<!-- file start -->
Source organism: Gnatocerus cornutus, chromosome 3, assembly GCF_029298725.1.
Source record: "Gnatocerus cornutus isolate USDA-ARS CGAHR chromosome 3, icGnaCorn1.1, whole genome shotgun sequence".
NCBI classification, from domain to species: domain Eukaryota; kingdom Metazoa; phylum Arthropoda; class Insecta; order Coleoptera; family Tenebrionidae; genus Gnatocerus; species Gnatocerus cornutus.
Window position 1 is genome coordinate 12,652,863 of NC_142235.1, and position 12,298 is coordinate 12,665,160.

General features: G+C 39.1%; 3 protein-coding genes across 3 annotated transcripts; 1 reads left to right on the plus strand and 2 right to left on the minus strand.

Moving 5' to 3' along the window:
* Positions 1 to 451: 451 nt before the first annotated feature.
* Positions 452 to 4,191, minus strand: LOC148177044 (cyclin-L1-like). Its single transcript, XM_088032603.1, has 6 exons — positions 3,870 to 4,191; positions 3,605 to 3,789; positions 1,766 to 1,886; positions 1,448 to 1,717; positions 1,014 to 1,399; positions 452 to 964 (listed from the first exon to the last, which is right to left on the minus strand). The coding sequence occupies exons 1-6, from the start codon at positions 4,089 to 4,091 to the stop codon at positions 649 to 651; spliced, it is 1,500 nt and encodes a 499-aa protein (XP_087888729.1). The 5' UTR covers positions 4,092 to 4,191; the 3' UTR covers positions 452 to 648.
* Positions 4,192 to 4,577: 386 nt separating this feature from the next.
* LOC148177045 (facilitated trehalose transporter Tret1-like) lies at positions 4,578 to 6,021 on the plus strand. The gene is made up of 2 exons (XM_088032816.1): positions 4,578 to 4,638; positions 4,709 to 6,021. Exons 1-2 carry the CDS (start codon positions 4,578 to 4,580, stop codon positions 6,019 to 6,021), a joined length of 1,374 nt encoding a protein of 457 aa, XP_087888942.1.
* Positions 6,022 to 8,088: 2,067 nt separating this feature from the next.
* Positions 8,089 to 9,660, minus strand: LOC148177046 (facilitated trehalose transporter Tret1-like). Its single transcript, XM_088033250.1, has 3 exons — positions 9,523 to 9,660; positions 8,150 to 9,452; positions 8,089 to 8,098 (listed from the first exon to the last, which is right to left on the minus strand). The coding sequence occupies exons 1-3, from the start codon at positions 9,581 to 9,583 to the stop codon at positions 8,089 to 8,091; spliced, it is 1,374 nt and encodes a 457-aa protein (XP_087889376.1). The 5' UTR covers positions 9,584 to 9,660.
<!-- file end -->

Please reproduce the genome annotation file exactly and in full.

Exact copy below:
Source organism: Gnatocerus cornutus, chromosome 3, assembly GCF_029298725.1.
Source record: "Gnatocerus cornutus isolate USDA-ARS CGAHR chromosome 3, icGnaCorn1.1, whole genome shotgun sequence".
NCBI classification, from domain to species: domain Eukaryota; kingdom Metazoa; phylum Arthropoda; class Insecta; order Coleoptera; family Tenebrionidae; genus Gnatocerus; species Gnatocerus cornutus.
Window position 1 is genome coordinate 12,652,863 of NC_142235.1, and position 12,298 is coordinate 12,665,160.

General features: G+C 39.1%; 3 protein-coding genes across 3 annotated transcripts; 1 reads left to right on the plus strand and 2 right to left on the minus strand.

Moving 5' to 3' along the window:
* Positions 1 to 451: 451 nt before the first annotated feature.
* Positions 452 to 4,191, minus strand: LOC148177044 (cyclin-L1-like). Its single transcript, XM_088032603.1, has 6 exons — positions 3,870 to 4,191; positions 3,605 to 3,789; positions 1,766 to 1,886; positions 1,448 to 1,717; positions 1,014 to 1,399; positions 452 to 964 (listed from the first exon to the last, which is right to left on the minus strand). The coding sequence occupies exons 1-6, from the start codon at positions 4,089 to 4,091 to the stop codon at positions 649 to 651; spliced, it is 1,500 nt and encodes a 499-aa protein (XP_087888729.1). The 5' UTR covers positions 4,092 to 4,191; the 3' UTR covers positions 452 to 648.
* Positions 4,192 to 4,577: 386 nt separating this feature from the next.
* LOC148177045 (facilitated trehalose transporter Tret1-like) lies at positions 4,578 to 6,021 on the plus strand. The gene is made up of 2 exons (XM_088032816.1): positions 4,578 to 4,638; positions 4,709 to 6,021. Exons 1-2 carry the CDS (start codon positions 4,578 to 4,580, stop codon positions 6,019 to 6,021), a joined length of 1,374 nt encoding a protein of 457 aa, XP_087888942.1.
* Positions 6,022 to 8,088: 2,067 nt separating this feature from the next.
* Positions 8,089 to 9,660, minus strand: LOC148177046 (facilitated trehalose transporter Tret1-like). Its single transcript, XM_088033250.1, has 3 exons — positions 9,523 to 9,660; positions 8,150 to 9,452; positions 8,089 to 8,098 (listed from the first exon to the last, which is right to left on the minus strand). The coding sequence occupies exons 1-3, from the start codon at positions 9,581 to 9,583 to the stop codon at positions 8,089 to 8,091; spliced, it is 1,374 nt and encodes a 457-aa protein (XP_087889376.1). The 5' UTR covers positions 9,584 to 9,660.